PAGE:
All hate mail can be sent to: madlef2000 [ at ] 
ABV Network Texting Successfully Launched!
On June 14, 2020, the ABV Network successfully launched texting as means of communication. The first text blast was used to announce a one-day only sale for National Bourbon Day at the ABV Network Shop. Don't miss out on these message by filling out the opt-in form at
The ABV Network is the fastest growing podcast network on the web. Here's the latest news with this exciting group of shows, many of which are helmed by Bourbon Zeppelin contributors.

Todd Leopold
Co-Founder / Distiller
Leopold Bros. Distillery
Featured on The Bourbon Show - Today!

We have some great programming coming up on the ABV Network. Here's a sneak peek at some of the upcoming shows:
The Bourbon Show
September 15 - Todd Leopold, Leopold Bros. Distillery
September 21 - Is $200+ Bourbon the Fastest Growing Segment in the Category?

The Bourbon Daily
September 15 - Super Fan Accreditation Part 1 of 2
September 16 - Super Fan Accreditation Part 2 of 2
September 17 - Bracket Challenge: What Song Should Susie Write?

ABV Network shows can be found on iTunes, Google Play, Stitcher, Libsyn and more. Just search for the name of the show!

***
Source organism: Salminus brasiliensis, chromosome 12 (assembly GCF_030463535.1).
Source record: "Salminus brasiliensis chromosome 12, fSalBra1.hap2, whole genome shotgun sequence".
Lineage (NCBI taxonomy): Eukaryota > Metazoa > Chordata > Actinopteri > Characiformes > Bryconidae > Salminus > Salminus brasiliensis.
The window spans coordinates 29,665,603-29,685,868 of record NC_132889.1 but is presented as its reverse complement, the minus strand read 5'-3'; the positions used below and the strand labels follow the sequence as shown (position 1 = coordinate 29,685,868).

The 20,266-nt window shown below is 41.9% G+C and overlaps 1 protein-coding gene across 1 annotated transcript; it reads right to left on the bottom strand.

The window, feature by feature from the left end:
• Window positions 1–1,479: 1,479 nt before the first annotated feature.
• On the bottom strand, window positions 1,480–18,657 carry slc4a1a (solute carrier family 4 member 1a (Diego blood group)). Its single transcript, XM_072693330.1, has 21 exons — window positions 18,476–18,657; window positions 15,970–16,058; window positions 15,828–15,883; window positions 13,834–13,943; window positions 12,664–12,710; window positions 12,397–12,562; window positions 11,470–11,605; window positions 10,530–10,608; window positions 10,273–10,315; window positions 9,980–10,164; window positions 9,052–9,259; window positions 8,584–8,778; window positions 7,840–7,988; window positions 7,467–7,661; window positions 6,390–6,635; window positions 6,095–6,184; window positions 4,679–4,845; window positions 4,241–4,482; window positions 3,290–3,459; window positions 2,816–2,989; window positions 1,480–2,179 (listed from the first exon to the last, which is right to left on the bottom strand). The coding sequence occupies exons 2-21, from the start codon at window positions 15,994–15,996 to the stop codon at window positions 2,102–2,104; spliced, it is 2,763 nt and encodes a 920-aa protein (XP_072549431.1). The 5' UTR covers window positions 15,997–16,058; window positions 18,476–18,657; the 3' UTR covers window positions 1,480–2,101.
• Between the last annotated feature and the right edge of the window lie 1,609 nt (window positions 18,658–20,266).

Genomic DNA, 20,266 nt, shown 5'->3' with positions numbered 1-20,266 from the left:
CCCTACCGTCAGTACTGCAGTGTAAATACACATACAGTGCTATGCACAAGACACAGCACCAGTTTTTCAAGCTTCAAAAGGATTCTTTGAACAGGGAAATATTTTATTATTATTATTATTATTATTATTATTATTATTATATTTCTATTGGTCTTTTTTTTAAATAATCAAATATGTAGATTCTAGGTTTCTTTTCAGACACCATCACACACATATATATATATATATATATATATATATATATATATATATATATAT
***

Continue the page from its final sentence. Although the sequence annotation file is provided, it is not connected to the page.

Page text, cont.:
Bourbon Nuggets
Key West in January? Heck yes. Join the ABV Network team, fans and bourbon industry celebrities January 27-30 in Key West, Florida. Click here to learn more.

Zach Lane Byran & Old Fitzgerald Decanter Series 

It’s now mid-Bourbon Heritage Month. I’m sure all bourbon hunters are spending all of their free time searching for the greatest of allocated products, going to all the raffles and hoping their relationship building with local retailers had paid off. I’m not much of a bourbon hunter myself as I prefer things that are easy to find without much effort on my part, which brings me to how great YouTube is for finding new artists (of any genre really). Zach Lane Bryan isn’t necessarily new if you’re into Red Dirt Country like myself but he made his debut on YouTube in 2017 being recorded singing on an iphone. Besides being amazing at covers, Zach has many original songs, and now has two full studio albums. This boy can sing, and tell stories with lyrics like that’s what he was born to do. He has an old sound to his voice, and sings about the type of things you’d think only an old, well- lived man would know about, but he’s only 25.